A week later, I was sitting in a booth, having a meeting with the store manager and franchisee. They had recovered from their illnesses, but I still had body aches and a sore throat.

The handed me a piece of paper, and I read it, getting more incredulous by the second. It seems they were writing me up because, during my 22-hour shift, where I was sick and short-handed, and none of them managed to come and help me, the drive-thru times had been longer than 3 minutes.

The real story was they were pissed that I wouldn’t come in that morning when they demanded, but couldn’t do anything about it, because of labor laws. So they found something they could punish me for.

I put a middle finger in each of their faces and threw the ripped up write-up at them. I wished one of them had gotten angry enough to try something because I was feeling very much like violence was the answer about then.

They just looked at their hands, embarrassed and uncomfortable, and I walked away.

I heard later that when the staff found out what happened to me, half of them quit immediately, and many of them filed complaints with the department of labor for violating their worker’s rights.

I got a new job because I had anticipated that they would do something like this, so I had been interviewing with a furniture rental store, and found out the day I walked out of the burger joint that I had the other job.

There was no more fast food for me for a while.

I had been working in fast food since I quit school at 15. I couldn’t bear to change schools again after moving so much, so I decided that I would work instead. The jobs for a 16-year-old punk with a 9th-grade education didn’t exist except in the foodservice industry, so I got the job I could get.

I did everything they asked me and became a go-to guy. When something needed doing, I was the guy who did it. I cleaned grease from the grease trap and scrubbed the bathroom walls around the toilets. I worked as many shifts as they asked me without complaint. I even allowed them to promote me so they could put me on salary and not have to pay overtime for all the extra hours I worked.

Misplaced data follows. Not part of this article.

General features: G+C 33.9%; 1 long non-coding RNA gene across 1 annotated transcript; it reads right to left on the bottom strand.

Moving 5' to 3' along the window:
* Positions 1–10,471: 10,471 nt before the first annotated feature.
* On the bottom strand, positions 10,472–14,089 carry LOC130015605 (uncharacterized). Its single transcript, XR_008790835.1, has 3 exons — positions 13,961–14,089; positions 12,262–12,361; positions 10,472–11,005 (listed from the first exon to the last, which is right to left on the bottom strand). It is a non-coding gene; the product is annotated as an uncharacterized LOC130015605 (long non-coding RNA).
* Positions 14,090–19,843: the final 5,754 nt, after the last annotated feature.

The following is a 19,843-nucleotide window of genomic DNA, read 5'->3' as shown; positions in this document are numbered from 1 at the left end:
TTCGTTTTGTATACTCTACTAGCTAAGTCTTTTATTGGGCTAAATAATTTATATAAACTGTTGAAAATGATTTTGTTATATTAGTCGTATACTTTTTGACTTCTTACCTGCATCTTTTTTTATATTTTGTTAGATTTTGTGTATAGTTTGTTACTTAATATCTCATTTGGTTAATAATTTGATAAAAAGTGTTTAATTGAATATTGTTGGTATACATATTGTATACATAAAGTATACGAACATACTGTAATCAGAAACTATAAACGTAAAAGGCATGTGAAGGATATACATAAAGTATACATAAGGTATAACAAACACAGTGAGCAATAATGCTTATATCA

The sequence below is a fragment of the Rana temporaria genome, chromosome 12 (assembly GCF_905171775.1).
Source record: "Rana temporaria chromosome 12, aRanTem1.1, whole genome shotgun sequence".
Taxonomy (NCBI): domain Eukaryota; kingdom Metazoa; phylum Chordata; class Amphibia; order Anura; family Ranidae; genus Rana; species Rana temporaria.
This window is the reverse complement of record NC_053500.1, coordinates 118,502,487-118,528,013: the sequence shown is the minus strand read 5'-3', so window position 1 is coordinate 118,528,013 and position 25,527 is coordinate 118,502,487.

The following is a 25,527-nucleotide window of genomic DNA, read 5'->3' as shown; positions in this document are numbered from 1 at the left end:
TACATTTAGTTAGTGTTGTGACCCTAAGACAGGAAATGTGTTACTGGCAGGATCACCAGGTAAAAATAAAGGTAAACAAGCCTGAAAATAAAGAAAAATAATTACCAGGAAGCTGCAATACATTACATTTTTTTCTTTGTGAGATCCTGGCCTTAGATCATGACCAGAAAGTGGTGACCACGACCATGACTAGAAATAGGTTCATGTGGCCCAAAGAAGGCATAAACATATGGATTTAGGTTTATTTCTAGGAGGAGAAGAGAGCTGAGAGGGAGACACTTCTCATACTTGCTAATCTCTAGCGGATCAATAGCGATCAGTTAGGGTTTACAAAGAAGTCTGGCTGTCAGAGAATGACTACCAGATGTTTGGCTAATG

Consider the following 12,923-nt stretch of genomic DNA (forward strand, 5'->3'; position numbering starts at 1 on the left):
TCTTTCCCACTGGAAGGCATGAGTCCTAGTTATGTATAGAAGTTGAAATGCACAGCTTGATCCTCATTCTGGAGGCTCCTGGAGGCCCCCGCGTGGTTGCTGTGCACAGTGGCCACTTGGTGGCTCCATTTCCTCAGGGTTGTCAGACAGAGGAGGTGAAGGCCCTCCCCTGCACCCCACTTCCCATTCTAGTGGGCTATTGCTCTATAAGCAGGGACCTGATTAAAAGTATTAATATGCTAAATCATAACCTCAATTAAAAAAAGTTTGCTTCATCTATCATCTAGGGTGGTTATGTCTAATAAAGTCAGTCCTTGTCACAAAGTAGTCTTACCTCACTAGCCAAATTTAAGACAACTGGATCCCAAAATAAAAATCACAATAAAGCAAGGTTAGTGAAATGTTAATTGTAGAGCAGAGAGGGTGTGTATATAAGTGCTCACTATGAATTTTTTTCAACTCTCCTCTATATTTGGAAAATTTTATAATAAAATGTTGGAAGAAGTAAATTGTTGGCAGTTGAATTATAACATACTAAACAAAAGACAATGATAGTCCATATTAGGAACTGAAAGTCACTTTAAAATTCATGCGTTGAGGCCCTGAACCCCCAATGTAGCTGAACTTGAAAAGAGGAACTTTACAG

I worked all those years with an undiagnosed mental illness so severe that I had to fight the urge to kill myself every single day when I got home from work. I instead started cutting myself where I knew no one would see because the pain brought me back to myself and allowed me to battle the depression, anxiety, and hallucinations that spoke in my head.

Of course, I wanted more out of life, but I’d spent my teen years covered in bacon grease, and now had a family I had to support, and the idea of getting my diploma and going to college seemed like a pipe dream.

I wanted to be a writer, and I did write when I could get some spare time, but I wouldn’t follow my dream of going to college until much later, and then I didn’t even study writing.

As a kid growing up, they taught me that good Christians didn’t waste their time in college — instead, devoting their time to the preaching work — so I already had a negative bias towards school built-in. And then, I worked so much to support my wife, who wouldn’t work, and my kids, that I never thought I would be able to manage a college schedule.

I traded a better life for not-so-easy money in fast food, until the day that I wasn’t their go-to guy anymore and wouldn’t put up with all the trash they threw at me.

You are a superstar to them until you realize you are are only human and can’t manage to do everything they ask of you anymore.

I eventually escaped, went to college, and moved on to bigger and better things, but for more than a decade, I was a fast food superstar.

Until I wasn’t.